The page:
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14 September 2018 Motion of matter induced by light fueled molecular machines
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Materials which can be actuated by light have potential to lead to light fueled robots and machines. Such materials deform and move by the action of photo-active molecules; e.g. molecular machines. Azobenzene derivatives are such a molecules, and they undergo a high rate of light-induced cyclic molecular shape change from an elongated, trans form, to a more globular, cis form; a feature which imparts macroscopic motion into materials in the presence of intensity gradients. That is photoisomerization leads to matter motion in inhomogeneous irradiation light fields. In viscoelastic materials, matter motion, in concept, is due to competing forces, including viscous and photoisomerization forces, and possible radiation pressure and elastic forces, as well as random forces due to thermal fluctuations. In solid films of azopolymers, the photoisomerization force overcomes other forces due to softening and decrease of viscosity of the material by photoisomerization. In this paper, we give a brief overview of the theoretical concept of matter motion induced by photoisomerization; e.g. photochemical tweezing, and we show that light absorption provides the energy needed by the system for isomerization and matter motion.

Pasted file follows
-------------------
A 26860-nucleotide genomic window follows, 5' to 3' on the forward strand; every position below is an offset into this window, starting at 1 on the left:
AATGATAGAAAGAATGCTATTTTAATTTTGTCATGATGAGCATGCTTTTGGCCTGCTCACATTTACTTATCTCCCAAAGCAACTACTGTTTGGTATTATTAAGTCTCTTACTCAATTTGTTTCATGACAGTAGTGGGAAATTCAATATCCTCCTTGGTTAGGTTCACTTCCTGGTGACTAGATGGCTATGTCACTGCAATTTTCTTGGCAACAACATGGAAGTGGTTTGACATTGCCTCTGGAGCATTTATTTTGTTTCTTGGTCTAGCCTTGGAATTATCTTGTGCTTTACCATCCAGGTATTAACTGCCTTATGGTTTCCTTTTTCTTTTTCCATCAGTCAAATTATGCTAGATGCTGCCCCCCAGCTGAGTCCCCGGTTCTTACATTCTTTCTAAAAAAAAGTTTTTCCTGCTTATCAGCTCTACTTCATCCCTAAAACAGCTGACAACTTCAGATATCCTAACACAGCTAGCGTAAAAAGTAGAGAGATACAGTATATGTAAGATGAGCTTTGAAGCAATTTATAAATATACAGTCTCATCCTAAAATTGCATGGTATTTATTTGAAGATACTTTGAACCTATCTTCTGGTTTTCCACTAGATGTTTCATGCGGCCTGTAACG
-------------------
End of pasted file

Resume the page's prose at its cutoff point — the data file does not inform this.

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Sanaa Elhani and Zouheir Sekkat "Motion of matter induced by light fueled molecular machines", Proc. SPIE 10740, Molecular Machines, 1074007 (14 September 2018);

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